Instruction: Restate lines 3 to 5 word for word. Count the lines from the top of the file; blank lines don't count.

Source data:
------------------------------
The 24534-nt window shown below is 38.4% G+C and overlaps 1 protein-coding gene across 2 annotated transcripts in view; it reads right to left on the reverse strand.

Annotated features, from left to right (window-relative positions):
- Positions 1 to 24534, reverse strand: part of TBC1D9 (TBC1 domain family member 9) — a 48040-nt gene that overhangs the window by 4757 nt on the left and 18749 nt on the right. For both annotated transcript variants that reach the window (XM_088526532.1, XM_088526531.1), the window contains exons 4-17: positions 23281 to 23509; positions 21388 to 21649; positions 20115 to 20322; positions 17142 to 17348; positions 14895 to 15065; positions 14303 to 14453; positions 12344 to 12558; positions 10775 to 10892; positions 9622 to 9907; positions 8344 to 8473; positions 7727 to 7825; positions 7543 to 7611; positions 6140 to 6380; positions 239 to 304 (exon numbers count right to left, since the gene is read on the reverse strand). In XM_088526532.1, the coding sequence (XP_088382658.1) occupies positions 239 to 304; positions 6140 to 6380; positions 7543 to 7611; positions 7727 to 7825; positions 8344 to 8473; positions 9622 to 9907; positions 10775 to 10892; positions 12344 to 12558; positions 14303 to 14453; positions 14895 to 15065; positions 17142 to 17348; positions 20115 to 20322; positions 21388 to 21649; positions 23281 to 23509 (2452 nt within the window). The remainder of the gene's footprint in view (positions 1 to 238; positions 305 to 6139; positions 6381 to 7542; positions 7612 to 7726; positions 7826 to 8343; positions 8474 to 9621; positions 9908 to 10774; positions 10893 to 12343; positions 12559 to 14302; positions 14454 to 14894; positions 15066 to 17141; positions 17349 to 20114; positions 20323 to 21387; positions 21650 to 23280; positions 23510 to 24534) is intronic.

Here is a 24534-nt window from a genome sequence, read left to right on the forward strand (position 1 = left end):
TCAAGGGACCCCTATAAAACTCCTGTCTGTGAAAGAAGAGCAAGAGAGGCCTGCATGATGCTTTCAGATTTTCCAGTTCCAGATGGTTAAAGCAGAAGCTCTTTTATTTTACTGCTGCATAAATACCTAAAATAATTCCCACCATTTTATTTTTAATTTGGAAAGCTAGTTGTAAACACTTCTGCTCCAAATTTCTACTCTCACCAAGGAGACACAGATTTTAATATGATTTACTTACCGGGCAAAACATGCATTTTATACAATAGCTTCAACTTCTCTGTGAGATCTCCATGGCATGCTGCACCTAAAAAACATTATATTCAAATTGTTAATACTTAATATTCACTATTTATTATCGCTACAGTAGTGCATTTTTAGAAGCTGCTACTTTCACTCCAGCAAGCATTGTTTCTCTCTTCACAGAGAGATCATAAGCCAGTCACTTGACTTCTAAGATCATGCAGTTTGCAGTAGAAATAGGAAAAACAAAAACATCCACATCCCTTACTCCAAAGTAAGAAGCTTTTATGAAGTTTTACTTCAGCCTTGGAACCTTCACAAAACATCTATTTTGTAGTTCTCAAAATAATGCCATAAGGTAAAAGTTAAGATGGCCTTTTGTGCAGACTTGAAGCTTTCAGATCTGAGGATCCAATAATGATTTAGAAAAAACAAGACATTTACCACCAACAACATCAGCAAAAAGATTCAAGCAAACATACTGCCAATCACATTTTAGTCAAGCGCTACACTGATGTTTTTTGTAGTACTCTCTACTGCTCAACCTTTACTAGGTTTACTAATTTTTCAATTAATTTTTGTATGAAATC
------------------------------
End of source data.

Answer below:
- Positions 1 to 24534, reverse strand: part of TBC1D9 (TBC1 domain family member 9) — a 48040-nt gene that overhangs the window by 4757 nt on the left and 18749 nt on the right. For both annotated transcript variants that reach the window (XM_088526532.1, XM_088526531.1), the window contains exons 4-17: positions 23281 to 23509; positions 21388 to 21649; positions 20115 to 20322; positions 17142 to 17348; positions 14895 to 15065; positions 14303 to 14453; positions 12344 to 12558; positions 10775 to 10892; positions 9622 to 9907; positions 8344 to 8473; positions 7727 to 7825; positions 7543 to 7611; positions 6140 to 6380; positions 239 to 304 (exon numbers count right to left, since the gene is read on the reverse strand). In XM_088526532.1, the coding sequence (XP_088382658.1) occupies positions 239 to 304; positions 6140 to 6380; positions 7543 to 7611; positions 7727 to 7825; positions 8344 to 8473; positions 9622 to 9907; positions 10775 to 10892; positions 12344 to 12558; positions 14303 to 14453; positions 14895 to 15065; positions 17142 to 17348; positions 20115 to 20322; positions 21388 to 21649; positions 23281 to 23509 (2452 nt within the window). The remainder of the gene's footprint in view (positions 1 to 238; positions 305 to 6139; positions 6381 to 7542; positions 7612 to 7726; positions 7826 to 8343; positions 8474 to 9621; positions 9908 to 10774; positions 10893 to 12343; positions 12559 to 14302; positions 14454 to 14894; positions 15066 to 17141; positions 17349 to 20114; positions 20323 to 21387; positions 21650 to 23280; positions 23510 to 24534) is intronic.

Here is a 24534-nt window from a genome sequence, read left to right on the forward strand (position 1 = left end):
TCAAGGGACCCCTATAAAACTCCTGTCTGTGAAAGAAGAGCAAGAGAGGCCTGCATGATGCTTTCAGATTTTCCAGTTCCAGATGGTTAAAGCAGAAGCTCTTTTATTTTACTGCTGCATAAATACCTAAAATAATTCCCACCATTTTATTTTTAATTTGGAAAGCTAGTTGTAAACACTTCTGCTCCAAATTTCTACTCTCACCAAGGAGACACAGATTTTAATATGATTTACTTACCGGGCAAAACATGCATTTTATACAATAGCTTCAACTTCTCTGTGAGATCTCCATGGCATGCTGCACCTAAAAAACATTATATTCAAATTGTTAATACTTAATATTCACTATTTATTATCGCTACAGTAGTGCATTTTTAGAAGCTGCTACTTTCACTCCAGCAAGCATTGTTTCTCTCTTCACAGAGAGATCATAAGCCAGTCACTTGACTTCTAAGATCATGCAGTTTGCAGTAGAAATAGGAAAAACAAAAACATCCACATCCCTTACTCCAAAGTAAGAAGCTTTTATGAAGTTTTACTTCAGCCTTGGAACCTTCACAAAACATCTATTTTGTAGTTCTCAAAATAATGCCATAAGGTAAAAGTTAAGATGGCCTTTTGTGCAGACTTGAAGCTTTCAGATCTGAGGATCCAATAATGATTTAGAAAAAACAAGACATTTACCACCAACAACATCAGCAAAAAGATTCAAGCAAACATACTGCCAATCACATTTTAGTCAAGCGCTACACTGATGTTTTTTGTAGTACTCTCTACTGCTCAACCTTTACTAGGTTTACTAATTTTTCAATTAATTTTTGTATGAAATC